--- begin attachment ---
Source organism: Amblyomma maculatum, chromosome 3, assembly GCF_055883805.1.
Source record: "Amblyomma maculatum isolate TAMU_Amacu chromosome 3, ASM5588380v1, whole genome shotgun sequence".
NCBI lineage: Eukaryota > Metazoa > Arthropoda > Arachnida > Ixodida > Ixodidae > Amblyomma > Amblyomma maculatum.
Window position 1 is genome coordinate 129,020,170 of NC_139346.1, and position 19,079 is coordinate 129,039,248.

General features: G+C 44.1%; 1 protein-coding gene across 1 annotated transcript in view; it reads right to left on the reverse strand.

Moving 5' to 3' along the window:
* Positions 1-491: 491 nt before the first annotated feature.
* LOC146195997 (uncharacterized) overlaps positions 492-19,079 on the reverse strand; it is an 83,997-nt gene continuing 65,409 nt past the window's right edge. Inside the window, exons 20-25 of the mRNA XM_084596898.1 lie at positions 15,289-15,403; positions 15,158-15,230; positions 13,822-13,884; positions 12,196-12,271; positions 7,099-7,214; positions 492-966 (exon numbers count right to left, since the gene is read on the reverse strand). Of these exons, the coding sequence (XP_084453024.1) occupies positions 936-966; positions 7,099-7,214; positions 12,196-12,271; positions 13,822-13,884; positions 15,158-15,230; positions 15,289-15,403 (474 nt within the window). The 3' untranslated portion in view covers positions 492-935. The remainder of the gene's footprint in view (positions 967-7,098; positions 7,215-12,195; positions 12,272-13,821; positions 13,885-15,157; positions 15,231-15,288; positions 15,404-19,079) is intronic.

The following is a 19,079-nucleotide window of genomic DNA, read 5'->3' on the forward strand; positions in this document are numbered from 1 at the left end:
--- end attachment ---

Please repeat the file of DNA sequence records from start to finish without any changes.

Source organism: Amblyomma maculatum, chromosome 3, assembly GCF_055883805.1.
Source record: "Amblyomma maculatum isolate TAMU_Amacu chromosome 3, ASM5588380v1, whole genome shotgun sequence".
NCBI lineage: Eukaryota > Metazoa > Arthropoda > Arachnida > Ixodida > Ixodidae > Amblyomma > Amblyomma maculatum.
Window position 1 is genome coordinate 129,020,170 of NC_139346.1, and position 19,079 is coordinate 129,039,248.

General features: G+C 44.1%; 1 protein-coding gene across 1 annotated transcript in view; it reads right to left on the reverse strand.

Moving 5' to 3' along the window:
* Positions 1-491: 491 nt before the first annotated feature.
* LOC146195997 (uncharacterized) overlaps positions 492-19,079 on the reverse strand; it is an 83,997-nt gene continuing 65,409 nt past the window's right edge. Inside the window, exons 20-25 of the mRNA XM_084596898.1 lie at positions 15,289-15,403; positions 15,158-15,230; positions 13,822-13,884; positions 12,196-12,271; positions 7,099-7,214; positions 492-966 (exon numbers count right to left, since the gene is read on the reverse strand). Of these exons, the coding sequence (XP_084453024.1) occupies positions 936-966; positions 7,099-7,214; positions 12,196-12,271; positions 13,822-13,884; positions 15,158-15,230; positions 15,289-15,403 (474 nt within the window). The 3' untranslated portion in view covers positions 492-935. The remainder of the gene's footprint in view (positions 967-7,098; positions 7,215-12,195; positions 12,272-13,821; positions 13,885-15,157; positions 15,231-15,288; positions 15,404-19,079) is intronic.

The following is a 19,079-nucleotide window of genomic DNA, read 5'->3' on the forward strand; positions in this document are numbered from 1 at the left end: